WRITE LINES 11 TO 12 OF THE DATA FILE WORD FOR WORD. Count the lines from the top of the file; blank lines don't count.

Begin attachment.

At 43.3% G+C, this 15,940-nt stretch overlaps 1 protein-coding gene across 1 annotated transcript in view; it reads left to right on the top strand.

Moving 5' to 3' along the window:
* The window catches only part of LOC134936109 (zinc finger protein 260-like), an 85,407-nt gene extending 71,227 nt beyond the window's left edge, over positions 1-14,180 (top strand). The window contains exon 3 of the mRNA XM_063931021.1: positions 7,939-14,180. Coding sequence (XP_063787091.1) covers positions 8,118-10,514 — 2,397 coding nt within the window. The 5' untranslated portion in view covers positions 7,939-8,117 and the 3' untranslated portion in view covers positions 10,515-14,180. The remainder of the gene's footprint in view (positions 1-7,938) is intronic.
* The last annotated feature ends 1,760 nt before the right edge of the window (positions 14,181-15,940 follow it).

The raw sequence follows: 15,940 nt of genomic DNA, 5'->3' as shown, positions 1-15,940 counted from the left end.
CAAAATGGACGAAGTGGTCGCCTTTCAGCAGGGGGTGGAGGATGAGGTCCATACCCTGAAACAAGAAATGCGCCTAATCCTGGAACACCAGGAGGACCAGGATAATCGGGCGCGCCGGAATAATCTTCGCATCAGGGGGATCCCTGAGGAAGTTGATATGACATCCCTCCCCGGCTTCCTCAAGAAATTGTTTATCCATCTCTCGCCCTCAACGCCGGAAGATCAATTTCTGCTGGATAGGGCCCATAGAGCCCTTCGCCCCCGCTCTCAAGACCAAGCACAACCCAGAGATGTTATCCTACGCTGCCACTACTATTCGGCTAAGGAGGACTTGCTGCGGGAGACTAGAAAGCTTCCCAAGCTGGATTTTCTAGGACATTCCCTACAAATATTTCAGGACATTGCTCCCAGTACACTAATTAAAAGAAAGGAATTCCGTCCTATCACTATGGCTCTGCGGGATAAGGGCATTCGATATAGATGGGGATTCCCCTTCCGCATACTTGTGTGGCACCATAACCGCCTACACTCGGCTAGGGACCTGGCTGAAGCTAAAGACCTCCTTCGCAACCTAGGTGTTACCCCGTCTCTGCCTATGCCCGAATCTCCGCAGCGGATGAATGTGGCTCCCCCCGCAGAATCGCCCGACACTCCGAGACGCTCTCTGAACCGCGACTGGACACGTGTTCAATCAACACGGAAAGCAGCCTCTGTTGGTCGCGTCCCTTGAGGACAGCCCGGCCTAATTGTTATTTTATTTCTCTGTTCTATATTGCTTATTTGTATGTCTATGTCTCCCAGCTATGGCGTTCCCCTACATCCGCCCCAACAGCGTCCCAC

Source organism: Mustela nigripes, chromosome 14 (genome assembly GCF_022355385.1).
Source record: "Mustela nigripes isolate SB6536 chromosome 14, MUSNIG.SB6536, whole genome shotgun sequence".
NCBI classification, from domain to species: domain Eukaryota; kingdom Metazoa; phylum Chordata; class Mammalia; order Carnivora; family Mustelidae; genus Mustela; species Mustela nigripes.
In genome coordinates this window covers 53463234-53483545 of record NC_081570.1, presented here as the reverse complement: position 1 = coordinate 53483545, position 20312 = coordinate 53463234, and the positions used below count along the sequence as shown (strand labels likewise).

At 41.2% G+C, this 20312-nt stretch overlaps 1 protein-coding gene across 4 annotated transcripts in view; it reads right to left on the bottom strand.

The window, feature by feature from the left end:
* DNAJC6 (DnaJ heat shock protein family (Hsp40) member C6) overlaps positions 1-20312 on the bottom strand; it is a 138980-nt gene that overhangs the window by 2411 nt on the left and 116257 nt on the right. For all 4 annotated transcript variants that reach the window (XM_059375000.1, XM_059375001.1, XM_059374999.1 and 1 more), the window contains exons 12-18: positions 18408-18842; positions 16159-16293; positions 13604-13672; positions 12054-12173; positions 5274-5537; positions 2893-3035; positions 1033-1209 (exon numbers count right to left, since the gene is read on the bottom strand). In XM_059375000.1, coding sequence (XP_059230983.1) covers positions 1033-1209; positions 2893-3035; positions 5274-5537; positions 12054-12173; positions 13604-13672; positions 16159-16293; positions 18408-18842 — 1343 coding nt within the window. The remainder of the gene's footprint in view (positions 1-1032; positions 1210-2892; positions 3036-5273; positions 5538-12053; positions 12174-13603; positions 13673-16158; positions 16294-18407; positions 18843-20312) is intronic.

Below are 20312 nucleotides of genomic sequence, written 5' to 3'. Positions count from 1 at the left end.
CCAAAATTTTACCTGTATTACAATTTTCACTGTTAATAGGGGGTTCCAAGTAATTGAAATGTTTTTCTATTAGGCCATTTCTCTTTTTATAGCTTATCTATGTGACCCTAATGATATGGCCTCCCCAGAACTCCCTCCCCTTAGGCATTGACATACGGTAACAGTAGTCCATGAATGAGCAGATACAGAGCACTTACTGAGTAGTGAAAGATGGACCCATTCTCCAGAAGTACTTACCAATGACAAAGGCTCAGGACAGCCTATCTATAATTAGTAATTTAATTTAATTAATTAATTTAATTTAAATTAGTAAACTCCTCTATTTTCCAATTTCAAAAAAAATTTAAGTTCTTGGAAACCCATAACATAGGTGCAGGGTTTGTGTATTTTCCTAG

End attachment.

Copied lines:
At 41.2% G+C, this 20312-nt stretch overlaps 1 protein-coding gene across 4 annotated transcripts in view; it reads right to left on the bottom strand.

The window, feature by feature from the left end: